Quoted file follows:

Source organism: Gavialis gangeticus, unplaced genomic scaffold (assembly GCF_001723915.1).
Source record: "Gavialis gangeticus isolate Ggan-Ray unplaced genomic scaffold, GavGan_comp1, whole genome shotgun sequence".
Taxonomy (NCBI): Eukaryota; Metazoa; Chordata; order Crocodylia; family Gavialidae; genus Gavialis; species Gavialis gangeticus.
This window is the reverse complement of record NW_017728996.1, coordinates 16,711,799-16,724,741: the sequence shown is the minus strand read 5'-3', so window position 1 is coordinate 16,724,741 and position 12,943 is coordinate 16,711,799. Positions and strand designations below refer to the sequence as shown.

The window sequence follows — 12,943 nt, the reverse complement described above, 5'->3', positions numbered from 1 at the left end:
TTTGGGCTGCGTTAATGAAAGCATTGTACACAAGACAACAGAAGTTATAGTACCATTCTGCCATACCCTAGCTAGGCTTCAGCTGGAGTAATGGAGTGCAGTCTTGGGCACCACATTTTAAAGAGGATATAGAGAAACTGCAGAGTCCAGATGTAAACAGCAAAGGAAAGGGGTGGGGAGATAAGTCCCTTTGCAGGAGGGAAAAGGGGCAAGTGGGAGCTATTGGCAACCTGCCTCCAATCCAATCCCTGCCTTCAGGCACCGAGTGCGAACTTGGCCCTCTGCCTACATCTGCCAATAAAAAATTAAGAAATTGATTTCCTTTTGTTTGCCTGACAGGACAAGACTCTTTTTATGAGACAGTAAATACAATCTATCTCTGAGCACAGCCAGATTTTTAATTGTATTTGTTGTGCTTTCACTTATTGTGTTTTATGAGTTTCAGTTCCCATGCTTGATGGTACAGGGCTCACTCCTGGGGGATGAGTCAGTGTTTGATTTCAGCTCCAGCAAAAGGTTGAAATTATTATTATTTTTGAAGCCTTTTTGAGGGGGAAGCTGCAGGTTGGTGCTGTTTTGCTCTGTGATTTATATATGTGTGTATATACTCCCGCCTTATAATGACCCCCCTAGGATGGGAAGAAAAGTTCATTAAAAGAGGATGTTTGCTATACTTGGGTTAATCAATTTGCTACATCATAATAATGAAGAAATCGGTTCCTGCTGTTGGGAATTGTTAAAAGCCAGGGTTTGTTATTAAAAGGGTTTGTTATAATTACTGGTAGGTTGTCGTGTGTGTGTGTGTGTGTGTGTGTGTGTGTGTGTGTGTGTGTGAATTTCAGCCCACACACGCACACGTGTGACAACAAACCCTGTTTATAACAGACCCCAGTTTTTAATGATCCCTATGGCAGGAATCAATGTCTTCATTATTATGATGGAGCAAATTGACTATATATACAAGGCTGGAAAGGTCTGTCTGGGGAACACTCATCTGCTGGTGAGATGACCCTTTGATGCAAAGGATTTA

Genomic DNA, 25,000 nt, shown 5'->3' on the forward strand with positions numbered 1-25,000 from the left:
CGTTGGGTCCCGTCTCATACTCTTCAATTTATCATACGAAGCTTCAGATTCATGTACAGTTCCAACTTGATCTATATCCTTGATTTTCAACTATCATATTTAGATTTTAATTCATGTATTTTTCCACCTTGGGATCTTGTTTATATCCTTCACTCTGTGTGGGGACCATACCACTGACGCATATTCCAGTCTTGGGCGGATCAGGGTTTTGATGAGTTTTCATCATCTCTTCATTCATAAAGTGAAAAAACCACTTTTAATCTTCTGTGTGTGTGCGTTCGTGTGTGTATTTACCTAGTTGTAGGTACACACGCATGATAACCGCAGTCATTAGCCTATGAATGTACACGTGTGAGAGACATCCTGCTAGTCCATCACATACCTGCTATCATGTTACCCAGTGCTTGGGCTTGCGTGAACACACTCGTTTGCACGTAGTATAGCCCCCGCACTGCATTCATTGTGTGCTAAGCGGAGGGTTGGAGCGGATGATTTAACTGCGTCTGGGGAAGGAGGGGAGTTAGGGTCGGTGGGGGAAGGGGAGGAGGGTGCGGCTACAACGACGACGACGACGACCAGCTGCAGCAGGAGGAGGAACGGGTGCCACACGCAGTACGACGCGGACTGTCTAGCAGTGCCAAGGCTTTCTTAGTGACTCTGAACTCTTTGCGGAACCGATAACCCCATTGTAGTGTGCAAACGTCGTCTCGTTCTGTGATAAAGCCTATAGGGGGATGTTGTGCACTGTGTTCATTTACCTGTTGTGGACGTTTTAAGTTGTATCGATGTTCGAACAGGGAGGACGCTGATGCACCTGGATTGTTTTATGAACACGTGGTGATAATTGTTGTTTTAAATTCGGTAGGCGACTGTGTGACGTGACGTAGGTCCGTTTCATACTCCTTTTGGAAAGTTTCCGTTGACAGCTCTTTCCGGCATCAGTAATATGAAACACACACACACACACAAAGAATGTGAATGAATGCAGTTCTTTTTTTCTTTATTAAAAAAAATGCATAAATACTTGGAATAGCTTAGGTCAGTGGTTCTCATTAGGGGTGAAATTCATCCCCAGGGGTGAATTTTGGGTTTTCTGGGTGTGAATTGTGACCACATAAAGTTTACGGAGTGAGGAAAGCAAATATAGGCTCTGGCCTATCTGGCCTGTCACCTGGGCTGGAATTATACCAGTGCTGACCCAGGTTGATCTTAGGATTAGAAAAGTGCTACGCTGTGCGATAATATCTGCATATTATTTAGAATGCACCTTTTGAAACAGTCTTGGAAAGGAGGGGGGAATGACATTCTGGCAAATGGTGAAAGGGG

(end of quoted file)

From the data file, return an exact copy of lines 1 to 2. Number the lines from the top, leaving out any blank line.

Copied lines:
Source organism: Gavialis gangeticus, unplaced genomic scaffold (assembly GCF_001723915.1).
Source record: "Gavialis gangeticus isolate Ggan-Ray unplaced genomic scaffold, GavGan_comp1, whole genome shotgun sequence".